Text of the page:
The city’s wealthiest residents and its working class were at odds during these years. Mill workers were fighting for higher wages and better working conditions. In 1916, the infamous “Everett Massacre” occurred, a day when seven people were killed in a shootout between members of the Industrial Workers of the World union and local authorities. Tensions remained four years later.
The fighting between citizens stopped when Everett football became the topic of conversation.
As cited in Lawrence E. Donnell’s book, “Soaring Seagulls: Highlights of Everett High School Sports 1892-2001,” newspaper columnist Rosie Weborg years later wrote, “It did not matter whether it was a banker or laborer, merchant or professional man. They all met on common ground when Baggy and football were under discussion. The rich man would discuss it by the hour with his poorest neighbor and from this sprang an era of civic solidity that may never come again.”
Bagshaw was born in Wales in 1884. His family moved to Seattle in 1892. He went to Seattle High School before going on to star on the University of Washington football team, earning five letters and serving as a team captain. He played quarterback, running back and end.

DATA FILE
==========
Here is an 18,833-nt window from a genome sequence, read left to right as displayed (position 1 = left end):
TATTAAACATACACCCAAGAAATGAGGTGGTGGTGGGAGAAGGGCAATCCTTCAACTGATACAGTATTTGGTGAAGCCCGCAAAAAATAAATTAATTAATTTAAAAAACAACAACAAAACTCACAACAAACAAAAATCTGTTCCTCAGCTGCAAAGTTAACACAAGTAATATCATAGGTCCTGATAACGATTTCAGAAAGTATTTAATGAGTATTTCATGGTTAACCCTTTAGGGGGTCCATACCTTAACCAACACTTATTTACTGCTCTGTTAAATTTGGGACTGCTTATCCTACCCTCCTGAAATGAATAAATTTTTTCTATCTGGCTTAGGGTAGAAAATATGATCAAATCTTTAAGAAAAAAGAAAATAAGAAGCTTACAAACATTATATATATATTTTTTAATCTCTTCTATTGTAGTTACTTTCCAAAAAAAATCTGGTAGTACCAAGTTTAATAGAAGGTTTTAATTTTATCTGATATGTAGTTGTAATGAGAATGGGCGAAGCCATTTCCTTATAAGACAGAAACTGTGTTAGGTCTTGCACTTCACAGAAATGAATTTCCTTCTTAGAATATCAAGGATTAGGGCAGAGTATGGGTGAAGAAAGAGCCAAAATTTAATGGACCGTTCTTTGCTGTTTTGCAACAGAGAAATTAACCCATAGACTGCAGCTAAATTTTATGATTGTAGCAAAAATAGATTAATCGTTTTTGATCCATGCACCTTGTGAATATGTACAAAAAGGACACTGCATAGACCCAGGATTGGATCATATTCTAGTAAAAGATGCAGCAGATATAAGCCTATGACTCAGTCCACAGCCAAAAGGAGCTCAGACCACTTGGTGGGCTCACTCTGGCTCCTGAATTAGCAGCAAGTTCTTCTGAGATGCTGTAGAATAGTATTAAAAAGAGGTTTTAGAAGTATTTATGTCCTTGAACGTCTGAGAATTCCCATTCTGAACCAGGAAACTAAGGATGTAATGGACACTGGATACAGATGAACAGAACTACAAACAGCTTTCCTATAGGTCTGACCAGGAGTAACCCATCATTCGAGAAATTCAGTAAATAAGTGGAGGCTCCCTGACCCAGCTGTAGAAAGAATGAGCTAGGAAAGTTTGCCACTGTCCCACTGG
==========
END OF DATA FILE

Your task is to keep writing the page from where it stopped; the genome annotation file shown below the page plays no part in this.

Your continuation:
Bagshaw was just 25 years old and unproven as a coach when Everett hired him in 1909.
His squad went 5-3 in his first season, and it appeared he wouldn’t return for a second. The school didn’t renew his one-year coaching contract. Everett hired Ralph Cole to be its coach the next season.
Cole never coached a game at Everett, though. He ruptured a vein in his leg before the season and required surgery that would keep him off the sidelines. Everett then hired Pete Tegtmeier to be coach, but his work schedule prevented him from holding practices before 5 p.m. The school then brought Bagshaw back to coach the team.
The 1910 team finished with a 5-4 record, but Bagshaw’s tough practices and propensity to schedule challenging opponents was enough to convince Everett to keep Bagshaw on for the 1911 season.
That proved to be a fruitful decision.
Bagshaw’s squad was nearly unstoppable in his third year. Everett won its first seven games by a combined score of 244-0 before allowing points in a 12-6 win over Lincoln High School of Seattle. A 0-0 tie against Tacoma High School the following week kept Everett from a perfect season, but a pair of blowout wins following the tie left little doubt who the best team in the state was. The Washington State Athletics Association awarded Bagshaw and his players a state title, the first of many accolades Everett received during Bagshaw’s tenure.